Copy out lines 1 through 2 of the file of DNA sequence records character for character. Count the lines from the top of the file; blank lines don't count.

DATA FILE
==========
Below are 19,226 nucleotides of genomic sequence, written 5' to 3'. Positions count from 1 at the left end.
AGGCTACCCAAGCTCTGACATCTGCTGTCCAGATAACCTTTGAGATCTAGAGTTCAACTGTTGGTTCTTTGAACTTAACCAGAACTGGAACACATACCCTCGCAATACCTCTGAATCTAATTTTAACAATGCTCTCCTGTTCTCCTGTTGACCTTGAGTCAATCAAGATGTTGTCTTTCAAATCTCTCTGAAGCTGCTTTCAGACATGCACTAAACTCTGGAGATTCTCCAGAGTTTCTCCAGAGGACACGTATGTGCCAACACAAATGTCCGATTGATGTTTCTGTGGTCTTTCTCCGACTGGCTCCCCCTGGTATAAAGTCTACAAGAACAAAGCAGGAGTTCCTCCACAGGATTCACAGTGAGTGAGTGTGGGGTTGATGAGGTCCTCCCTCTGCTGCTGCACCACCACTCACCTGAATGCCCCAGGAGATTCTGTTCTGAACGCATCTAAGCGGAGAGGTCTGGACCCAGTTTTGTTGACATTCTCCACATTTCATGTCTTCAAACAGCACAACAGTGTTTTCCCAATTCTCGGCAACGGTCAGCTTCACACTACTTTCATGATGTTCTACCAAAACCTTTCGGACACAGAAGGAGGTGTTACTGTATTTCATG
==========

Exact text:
Below are 19,226 nucleotides of genomic sequence, written 5' to 3'. Positions count from 1 at the left end.
AGGCTACCCAAGCTCTGACATCTGCTGTCCAGATAACCTTTGAGATCTAGAGTTCAACTGTTGGTTCTTTGAACTTAACCAGAACTGGAACACATACCCTCGCAATACCTCTGAATCTAATTTTAACAATGCTCTCCTGTTCTCCTGTTGACCTTGAGTCAATCAAGATGTTGTCTTTCAAATCTCTCTGAAGCTGCTTTCAGACATGCACTAAACTCTGGAGATTCTCCAGAGTTTCTCCAGAGGACACGTATGTGCCAACACAAATGTCCGATTGATGTTTCTGTGGTCTTTCTCCGACTGGCTCCCCCTGGTATAAAGTCTACAAGAACAAAGCAGGAGTTCCTCCACAGGATTCACAGTGAGTGAGTGTGGGGTTGATGAGGTCCTCCCTCTGCTGCTGCACCACCACTCACCTGAATGCCCCAGGAGATTCTGTTCTGAACGCATCTAAGCGGAGAGGTCTGGACCCAGTTTTGTTGACATTCTCCACATTTCATGTCTTCAAACAGCACAACAGTGTTTTCCCAATTCTCGGCAACGGTCAGCTTCACACTACTTTCATGATGTTCTACCAAAACCTTTCGGACACAGAAGGAGGTGTTACTGTATTTCATG